We don't have to think of teams as just the cells inside an organism. For bees we can consider the yeasts in pollen that ferments it into digestible bee bread. Flowers are part of the team. The trees that the bees have so finely tuned their lives to inhabit are also part of the team. Not only do they provide a protective cavity, they also host a cast of other team players such as fungi, resins, oils and small invertebrates all working together in a complex network of relationships. Does the tree host bees or is the tree part of the bee? Or are they just one? One team, or one being as some bee people like to say.

Understanding that living organisms are made up from supporting teams is very important. By focusing too closely on the organism, or the genetic codes of an organism, we can be blind to the collaborations at play. In 2018 researchers [1] showed that glyphosate perturbs the gut microbiota of honey bees at levels currently found in our environment. These are the very microbes that are so vital to the health of the honey bee. Prior to that research the manufacturer said that glyphosate was harmless to insects and other animals because it affects an enzyme that only plants and microbes use. This is a very narrow view of what an animal is.

Having understood the importance of teams, we can see how it might change our views on natural selection. In the past we might have thought of natural selection solely as a competitive force. However, what if we think of natural selection as a constantly vigilant curator of teams, with creativity not coming from competitive forces but instead coming from the relationships and processes between teams. If we ignore the creativity of teams in evolution, we risk overlooking one of the most important driving forces of life on earth. Viewing it this way we may be able to see the world with new eyes, and open ourselves to the possibilities of new ways of thinking. Perhaps when we see an animal failing in the environment, it might be that one of it’s microscopic team players is struggling, and when we ‘treat’ the bee for mites, we should consider the effect not on just the bee, but the whole team. When a new hive design is proposed - is it the best design for all team players?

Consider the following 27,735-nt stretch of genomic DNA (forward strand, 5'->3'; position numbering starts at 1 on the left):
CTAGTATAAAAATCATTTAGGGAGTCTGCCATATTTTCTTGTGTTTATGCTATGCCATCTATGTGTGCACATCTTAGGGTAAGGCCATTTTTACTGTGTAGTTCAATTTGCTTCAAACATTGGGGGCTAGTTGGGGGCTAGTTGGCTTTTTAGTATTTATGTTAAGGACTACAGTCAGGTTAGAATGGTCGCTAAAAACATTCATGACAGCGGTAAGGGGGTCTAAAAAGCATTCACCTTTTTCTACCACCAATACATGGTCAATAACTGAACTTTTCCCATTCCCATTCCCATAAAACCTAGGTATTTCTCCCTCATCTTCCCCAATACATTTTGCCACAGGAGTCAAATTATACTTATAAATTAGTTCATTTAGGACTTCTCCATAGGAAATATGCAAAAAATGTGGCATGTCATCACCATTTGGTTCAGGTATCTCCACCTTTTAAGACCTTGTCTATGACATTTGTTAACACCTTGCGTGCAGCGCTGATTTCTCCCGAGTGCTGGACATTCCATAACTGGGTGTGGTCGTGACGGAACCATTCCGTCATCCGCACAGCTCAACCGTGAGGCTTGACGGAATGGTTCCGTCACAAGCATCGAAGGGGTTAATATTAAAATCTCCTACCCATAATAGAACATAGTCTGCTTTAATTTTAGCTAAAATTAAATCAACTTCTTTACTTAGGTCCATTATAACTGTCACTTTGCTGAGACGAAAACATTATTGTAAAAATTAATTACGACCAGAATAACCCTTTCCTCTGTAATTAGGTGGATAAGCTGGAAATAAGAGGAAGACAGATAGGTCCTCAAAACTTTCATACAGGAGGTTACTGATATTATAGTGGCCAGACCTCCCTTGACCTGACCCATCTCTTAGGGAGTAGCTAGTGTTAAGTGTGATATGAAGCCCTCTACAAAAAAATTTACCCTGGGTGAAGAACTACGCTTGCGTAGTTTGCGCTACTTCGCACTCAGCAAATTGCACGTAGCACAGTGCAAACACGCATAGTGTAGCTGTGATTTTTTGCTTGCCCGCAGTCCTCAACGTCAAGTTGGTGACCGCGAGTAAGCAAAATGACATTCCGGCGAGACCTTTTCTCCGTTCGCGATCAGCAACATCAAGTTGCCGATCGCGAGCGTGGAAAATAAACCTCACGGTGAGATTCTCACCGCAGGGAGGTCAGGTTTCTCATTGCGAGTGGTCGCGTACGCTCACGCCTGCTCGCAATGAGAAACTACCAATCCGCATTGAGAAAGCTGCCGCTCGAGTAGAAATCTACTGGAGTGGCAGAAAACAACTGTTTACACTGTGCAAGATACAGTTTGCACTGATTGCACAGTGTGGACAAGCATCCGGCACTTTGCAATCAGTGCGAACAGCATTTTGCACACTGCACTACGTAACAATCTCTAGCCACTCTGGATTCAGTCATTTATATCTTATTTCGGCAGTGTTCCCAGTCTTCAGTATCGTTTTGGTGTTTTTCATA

Having set this scene of teams and relationships and selection forces, let us look at the recent media attention regarding the Apis Mellifera Mellifera (AMM) colonies at Blenheim Palace. Here we find strong genetic lines of mostly pure native honey bees living freely in tree cavities without human intervention in the palace forests. They appear to be completely free of pests and diseases that affect many bee colonies kept in apiaries.

Blenheim Cedar of Lebanon Bee Trees. The leaves and the wood are antiseptic and expectorant - It is interesting that the bees choose these tree species as they are not common on the estate.

It is a truly great discovery, but perhaps not as unique a discovery as the article suggested. However, where the media took this discovery was concerning. The article talked about "taking the genetics" of these bees for breeding purposes. This desire to take the genetics is driven by a romantic attachment to a bee that used to be prevalent in the British Isles over a hundred years ago. As ‘heritage’ bees, dark bee breeding projects have attracted a lot of lottery funded research and hobbyist interest. However, the environment and the team players that both created and supported those dark bees has changed beyond recognition in the last 100 years. It would be fair to say that a farmer from 1500 would recognise the functions and practices of a farm in 1900, but that same farmer would be totally lost on a farm from 2020.